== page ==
Jesus’ teaching to forgo retaliation and instead to love our enemies should influence not only relationships between races but also relationships among nations and within families and neighborhoods. Jesus’ teaching should lead Christians to challenge our culture’s mindset that the best way to respond to gun violence is by carrying our own guns and being ready to use them. It should lead us to challenge our federal government when it wants to cut humanitarian aid in order to spend more on defense. It should lead us to move towards and stand with those who are portrayed as our enemies.

One of my best friends, Kathleen McDonnell, expressed her Christian calling for eighteen years by working in the Cleveland public schools with high school youth, most of whom have directly experienced violence. She taught them nonviolent communication, facilitating ways for youth to talk with one another instead of fight. Her efforts helped break the cycle of retaliation and revenge. In this case, “turn the other cheek” and “go the second mile” meant that the youth were willing to address their issues and feelings with one another, retain their dignity, name and acknowledge harm, listen to others, and reconcile instead of retaliate.

Kathleen was inspired by one of the young men she met, twenty-one-year-old Shaquille. When Shaquille was getting off the bus at 3:00 a.m. coming home from his night shift, he was faced by an attacker with a drawn gun. The attacker demanded that Shaquille give him everything he had. Shaquille gave him his wallet and his phone and began praying aloud for him. The man struck him with the gun. Shaquille continued to pray for him. The attacker paced back and forth and started talking about why he was doing this. It was his first robbery. He had no job and needed money. The robber stopped and said, “Man, keep your stuff. I’m sorry for this. You were the wrong type of person to do this to.”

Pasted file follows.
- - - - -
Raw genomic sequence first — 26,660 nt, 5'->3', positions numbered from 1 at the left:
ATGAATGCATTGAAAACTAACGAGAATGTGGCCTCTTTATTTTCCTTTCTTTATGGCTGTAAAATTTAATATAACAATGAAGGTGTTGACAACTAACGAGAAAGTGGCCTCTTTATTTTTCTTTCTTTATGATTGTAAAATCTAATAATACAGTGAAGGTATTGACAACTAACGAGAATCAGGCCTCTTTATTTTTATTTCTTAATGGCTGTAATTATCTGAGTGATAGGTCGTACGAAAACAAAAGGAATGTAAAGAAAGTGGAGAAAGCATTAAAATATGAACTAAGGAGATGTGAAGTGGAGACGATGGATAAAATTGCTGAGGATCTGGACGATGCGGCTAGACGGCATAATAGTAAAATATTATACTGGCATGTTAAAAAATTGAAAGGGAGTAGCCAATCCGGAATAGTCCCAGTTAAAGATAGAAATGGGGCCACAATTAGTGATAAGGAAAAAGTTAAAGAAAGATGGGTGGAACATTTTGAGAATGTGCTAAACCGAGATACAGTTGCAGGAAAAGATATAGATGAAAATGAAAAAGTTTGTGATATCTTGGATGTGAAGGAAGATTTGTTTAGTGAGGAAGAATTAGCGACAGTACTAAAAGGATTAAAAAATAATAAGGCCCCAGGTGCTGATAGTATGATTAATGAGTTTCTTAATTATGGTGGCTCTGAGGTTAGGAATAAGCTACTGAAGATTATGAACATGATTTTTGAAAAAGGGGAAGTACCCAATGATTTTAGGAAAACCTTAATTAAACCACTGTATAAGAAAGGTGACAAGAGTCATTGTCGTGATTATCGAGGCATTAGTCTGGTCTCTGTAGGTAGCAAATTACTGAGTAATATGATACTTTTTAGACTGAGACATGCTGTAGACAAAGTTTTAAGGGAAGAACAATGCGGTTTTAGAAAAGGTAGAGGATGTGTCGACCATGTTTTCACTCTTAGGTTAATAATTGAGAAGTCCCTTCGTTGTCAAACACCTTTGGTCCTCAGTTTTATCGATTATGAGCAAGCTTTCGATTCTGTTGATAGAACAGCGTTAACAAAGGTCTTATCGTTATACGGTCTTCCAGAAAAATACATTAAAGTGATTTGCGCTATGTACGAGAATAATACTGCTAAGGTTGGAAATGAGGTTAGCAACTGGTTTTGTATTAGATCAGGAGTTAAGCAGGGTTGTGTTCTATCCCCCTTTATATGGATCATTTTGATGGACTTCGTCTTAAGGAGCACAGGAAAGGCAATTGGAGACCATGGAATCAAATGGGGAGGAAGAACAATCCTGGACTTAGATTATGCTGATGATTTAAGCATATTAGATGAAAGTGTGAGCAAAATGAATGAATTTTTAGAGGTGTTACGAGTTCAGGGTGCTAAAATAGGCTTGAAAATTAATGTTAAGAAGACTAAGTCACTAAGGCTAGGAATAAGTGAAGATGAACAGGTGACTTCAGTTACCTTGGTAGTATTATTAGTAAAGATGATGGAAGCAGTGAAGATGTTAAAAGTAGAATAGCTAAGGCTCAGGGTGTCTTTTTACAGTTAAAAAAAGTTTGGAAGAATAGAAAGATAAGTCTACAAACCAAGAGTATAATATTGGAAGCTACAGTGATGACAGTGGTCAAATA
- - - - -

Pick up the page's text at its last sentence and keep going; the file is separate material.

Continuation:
Kathleen said, “I can only hope that I could show as much courage someday.”

It does take courage, and an open heart, not to return evil for evil. We need to turn to God to guide and strengthen us to live the third way of Jesus.

So what is going through your mind? Who are your enemies? Around whom do you feel vulnerable? Who may be abusing power over you or working against what you value or diminishing your dignity or your use of your gifts? Does that happen to you at work? In our society, are you marginalized? Are you knocked down in your family?

As a follower of Jesus, what creative, non-violent—non-violating—even caring response might you find as an alternative to the two standard reactions: either retaliating or buckling under?

“Love your enemies,” Jesus said. Love them, because God’s love, which is universal, encompasses them as well as you. Jesus’ words radiate hope: animosity and coercion can be overcome. Incivility can be engaged without being replicated. Hatred can be resisted without revenge. It can be resisted with imagination, with humor, and with love. This is Jesus’ third way. He believed it works and lived it. It is the path for our faithfulness, for transforming hearts, for peace with one another. For the sake of our nation, our city, our family, ourselves, let us love our enemies. Amen.